Wednesday, December 23, 2009
First Annual Holiday Note to Self:
Each year, you try to have a lower-key Christmas. You try to lessen your waste footprint and do only the things that are meaningful. But it mounts. You think you can get off easy after the note to the friends and family, "Hey, I love you madly. But I am laying low this season and will get back with you in January!" You think you can hibernate and make recycled cards from two years' worth of cards collected for this very purpose. You are humbled that people you haven't spoken with in years still send you cards with their breathtakingly gorgeous and grown up children on them. (Hey! Those teen twins! Weren't they just, like, 2?")
But then Annie, who is your inspiration and laugh-riot girlfriend, comes over and says, "Hey, what do you say we do Nochebuena Thursday night? I bought a ham! Can we do it here? And can I invite a couple artists who don't have anything to do?" And of course you say yes because you would never deny holiday orphans, which, by the way, you are this year for reasons too sad to delve into for this semi-humorous note.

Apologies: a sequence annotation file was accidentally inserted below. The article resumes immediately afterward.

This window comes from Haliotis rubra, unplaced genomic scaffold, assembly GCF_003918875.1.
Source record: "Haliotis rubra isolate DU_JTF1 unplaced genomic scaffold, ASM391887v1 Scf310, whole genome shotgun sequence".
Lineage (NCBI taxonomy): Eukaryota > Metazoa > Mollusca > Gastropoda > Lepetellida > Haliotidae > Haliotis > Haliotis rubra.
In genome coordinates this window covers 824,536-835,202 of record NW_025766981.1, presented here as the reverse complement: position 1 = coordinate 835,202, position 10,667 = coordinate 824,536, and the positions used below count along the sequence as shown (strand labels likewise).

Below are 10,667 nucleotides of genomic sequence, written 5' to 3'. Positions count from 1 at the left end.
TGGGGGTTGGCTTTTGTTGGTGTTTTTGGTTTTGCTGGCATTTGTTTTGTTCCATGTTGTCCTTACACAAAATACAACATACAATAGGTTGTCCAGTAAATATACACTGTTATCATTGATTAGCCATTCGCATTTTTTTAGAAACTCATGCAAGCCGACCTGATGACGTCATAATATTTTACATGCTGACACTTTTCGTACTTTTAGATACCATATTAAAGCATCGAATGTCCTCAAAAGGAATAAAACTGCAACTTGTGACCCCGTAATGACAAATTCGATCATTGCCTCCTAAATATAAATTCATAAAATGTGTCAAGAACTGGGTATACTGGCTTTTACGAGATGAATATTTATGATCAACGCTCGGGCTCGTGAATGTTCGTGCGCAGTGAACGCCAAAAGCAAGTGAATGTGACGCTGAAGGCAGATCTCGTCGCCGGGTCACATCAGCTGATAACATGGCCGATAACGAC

And you go to the store and get a bunch of food to feed other holiday orphans you never met, and you make your fourth batch of rum balls this week (where DID they all go? Hmm?) so you are sure to not run out and so that you can bring some to the OTHER holiday orphan parties this year.
And you sit, scrunched over at your desk, developing a knot like a billiard ball between your shoulders, looking for the exact right funny Santa to cut out from an old card and paste onto a somber religious scene with a peacefully lit tree. Because it is soothing and arty and fun and nobody can tell you that you did it wrong.
And your dog has had a terrible time of it with something too gross to post publicly, and she is sleepy and hungry but you can't feed her per vet's orders, even though she's giving you that WTF look. And you are broke, broke, broke from said vet visit, but relieved that she will be OK for at least another 12 years.
And you remember the Christmastime you got away from it all and spent three months in Southeast Asia, swaying in a hammock on a Thai beach on Dec. 25, listening to Nat King Cole on your Walkman, scoffing at the lights wound round the palm trees. And so, so, alone and sad.
And this, dear Self, is why you are so very grateful to roast beets and clean spinach and go back to Trader Joe's yet again because you forgot the feta and the pecans. To feed people you love and people you never met.